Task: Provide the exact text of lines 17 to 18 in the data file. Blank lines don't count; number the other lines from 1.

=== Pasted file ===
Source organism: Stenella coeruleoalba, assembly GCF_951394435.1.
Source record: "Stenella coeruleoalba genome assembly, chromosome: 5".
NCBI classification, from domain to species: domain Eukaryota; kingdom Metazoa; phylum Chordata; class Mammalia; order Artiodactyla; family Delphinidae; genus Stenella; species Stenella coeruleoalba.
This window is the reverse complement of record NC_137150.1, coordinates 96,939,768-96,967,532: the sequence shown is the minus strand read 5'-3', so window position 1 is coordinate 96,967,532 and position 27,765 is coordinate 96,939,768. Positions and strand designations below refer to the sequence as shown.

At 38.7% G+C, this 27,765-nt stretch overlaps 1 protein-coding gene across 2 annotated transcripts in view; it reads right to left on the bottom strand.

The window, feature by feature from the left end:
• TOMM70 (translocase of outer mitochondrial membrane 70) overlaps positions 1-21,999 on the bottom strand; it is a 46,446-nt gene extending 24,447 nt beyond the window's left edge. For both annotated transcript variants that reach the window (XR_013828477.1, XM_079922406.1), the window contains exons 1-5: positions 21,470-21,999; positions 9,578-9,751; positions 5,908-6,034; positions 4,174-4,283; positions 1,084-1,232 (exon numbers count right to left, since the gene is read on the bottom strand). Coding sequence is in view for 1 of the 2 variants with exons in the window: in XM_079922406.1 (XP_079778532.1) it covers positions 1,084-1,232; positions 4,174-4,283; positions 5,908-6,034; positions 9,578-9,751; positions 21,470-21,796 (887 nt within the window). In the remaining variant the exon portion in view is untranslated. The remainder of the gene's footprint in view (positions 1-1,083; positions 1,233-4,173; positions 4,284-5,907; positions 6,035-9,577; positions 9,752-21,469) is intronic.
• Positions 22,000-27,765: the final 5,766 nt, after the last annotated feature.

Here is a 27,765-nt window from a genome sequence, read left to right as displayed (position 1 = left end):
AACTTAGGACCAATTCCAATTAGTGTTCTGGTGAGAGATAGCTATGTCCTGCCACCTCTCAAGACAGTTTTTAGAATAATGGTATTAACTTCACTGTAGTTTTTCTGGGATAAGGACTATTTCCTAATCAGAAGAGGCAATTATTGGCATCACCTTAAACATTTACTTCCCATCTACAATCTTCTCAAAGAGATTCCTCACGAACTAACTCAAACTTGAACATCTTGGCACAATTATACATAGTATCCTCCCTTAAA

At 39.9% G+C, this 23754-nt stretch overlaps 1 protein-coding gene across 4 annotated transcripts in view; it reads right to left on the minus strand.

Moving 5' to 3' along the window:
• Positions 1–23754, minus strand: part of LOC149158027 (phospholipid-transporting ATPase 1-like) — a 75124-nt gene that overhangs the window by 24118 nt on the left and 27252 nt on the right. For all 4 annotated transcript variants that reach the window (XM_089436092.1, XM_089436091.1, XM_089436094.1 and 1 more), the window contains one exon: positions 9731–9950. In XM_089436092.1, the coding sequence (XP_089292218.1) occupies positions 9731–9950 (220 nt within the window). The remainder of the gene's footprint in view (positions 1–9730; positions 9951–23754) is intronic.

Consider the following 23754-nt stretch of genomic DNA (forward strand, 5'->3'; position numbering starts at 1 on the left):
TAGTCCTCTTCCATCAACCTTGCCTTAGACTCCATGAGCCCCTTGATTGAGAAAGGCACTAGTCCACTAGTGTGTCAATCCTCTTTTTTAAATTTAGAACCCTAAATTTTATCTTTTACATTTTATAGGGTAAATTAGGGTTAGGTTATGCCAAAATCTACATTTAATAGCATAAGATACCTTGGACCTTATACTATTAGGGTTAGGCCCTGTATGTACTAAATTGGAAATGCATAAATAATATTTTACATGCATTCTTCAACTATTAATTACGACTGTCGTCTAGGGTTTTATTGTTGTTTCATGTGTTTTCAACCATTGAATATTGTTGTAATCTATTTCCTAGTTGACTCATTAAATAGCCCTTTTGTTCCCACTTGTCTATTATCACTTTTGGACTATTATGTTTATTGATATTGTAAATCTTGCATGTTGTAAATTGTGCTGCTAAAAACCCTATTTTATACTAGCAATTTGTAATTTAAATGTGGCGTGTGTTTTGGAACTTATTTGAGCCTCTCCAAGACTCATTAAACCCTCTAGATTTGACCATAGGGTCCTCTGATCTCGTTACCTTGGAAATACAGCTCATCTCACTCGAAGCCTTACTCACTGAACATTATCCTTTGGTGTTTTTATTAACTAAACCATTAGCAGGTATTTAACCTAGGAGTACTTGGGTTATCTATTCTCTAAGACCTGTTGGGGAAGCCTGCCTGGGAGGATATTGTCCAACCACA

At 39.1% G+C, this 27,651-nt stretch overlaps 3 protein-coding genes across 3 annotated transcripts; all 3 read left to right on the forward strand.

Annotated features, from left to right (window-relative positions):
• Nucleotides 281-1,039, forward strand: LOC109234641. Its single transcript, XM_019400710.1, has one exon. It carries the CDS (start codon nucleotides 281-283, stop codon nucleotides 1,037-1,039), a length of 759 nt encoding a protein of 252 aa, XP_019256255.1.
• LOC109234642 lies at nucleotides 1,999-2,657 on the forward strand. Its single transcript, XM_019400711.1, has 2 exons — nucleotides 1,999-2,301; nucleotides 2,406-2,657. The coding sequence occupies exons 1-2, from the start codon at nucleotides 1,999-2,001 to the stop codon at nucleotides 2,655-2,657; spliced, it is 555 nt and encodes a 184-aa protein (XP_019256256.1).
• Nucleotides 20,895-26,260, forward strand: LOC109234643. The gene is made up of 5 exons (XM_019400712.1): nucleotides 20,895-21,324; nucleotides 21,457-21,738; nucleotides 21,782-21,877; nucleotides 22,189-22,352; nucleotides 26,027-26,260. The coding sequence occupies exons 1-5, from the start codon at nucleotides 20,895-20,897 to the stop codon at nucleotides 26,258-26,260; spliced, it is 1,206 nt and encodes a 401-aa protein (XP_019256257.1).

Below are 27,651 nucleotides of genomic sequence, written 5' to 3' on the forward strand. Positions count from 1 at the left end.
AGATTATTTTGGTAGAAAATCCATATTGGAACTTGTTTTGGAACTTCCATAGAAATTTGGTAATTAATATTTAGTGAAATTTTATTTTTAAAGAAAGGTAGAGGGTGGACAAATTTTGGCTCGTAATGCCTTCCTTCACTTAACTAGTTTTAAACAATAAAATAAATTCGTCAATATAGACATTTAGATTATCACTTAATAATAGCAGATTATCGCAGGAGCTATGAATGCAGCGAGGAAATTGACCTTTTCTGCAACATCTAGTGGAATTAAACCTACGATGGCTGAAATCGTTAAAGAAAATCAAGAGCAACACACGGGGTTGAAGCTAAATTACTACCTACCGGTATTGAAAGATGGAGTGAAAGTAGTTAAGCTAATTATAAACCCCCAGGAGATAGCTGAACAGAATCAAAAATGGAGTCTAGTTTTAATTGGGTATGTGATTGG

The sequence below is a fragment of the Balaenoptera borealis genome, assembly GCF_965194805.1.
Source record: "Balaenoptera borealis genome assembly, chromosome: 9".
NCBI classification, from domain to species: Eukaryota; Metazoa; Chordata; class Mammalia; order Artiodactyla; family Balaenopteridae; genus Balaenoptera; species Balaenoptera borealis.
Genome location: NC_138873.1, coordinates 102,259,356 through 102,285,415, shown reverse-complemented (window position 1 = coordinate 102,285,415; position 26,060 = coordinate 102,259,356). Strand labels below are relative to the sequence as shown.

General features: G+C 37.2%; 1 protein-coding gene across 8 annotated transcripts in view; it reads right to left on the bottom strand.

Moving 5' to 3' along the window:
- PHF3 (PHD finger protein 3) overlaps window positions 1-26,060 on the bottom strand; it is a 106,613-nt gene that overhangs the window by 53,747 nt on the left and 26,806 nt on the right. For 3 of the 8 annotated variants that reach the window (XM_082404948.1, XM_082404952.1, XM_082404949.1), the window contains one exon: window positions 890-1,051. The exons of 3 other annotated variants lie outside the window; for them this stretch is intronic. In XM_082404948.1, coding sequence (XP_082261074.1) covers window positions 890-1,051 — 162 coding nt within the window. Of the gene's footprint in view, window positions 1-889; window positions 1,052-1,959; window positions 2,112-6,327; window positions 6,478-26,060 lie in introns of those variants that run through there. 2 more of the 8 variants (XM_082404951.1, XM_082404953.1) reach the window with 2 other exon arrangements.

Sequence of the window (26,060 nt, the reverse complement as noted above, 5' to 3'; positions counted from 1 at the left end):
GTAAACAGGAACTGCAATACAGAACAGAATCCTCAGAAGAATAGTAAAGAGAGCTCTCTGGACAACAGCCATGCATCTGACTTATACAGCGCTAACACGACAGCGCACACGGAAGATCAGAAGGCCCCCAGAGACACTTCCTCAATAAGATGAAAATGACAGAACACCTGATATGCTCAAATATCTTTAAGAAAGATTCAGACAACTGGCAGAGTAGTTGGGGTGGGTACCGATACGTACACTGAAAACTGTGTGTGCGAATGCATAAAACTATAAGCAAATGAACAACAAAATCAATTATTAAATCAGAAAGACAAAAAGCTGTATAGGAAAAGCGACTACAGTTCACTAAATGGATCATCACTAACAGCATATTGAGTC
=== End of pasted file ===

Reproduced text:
Annotated features, from left to right (window-relative positions):
• Nucleotides 281-1,039, forward strand: LOC109234641. Its single transcript, XM_019400710.1, has one exon. It carries the CDS (start codon nucleotides 281-283, stop codon nucleotides 1,037-1,039), a length of 759 nt encoding a protein of 252 aa, XP_019256255.1.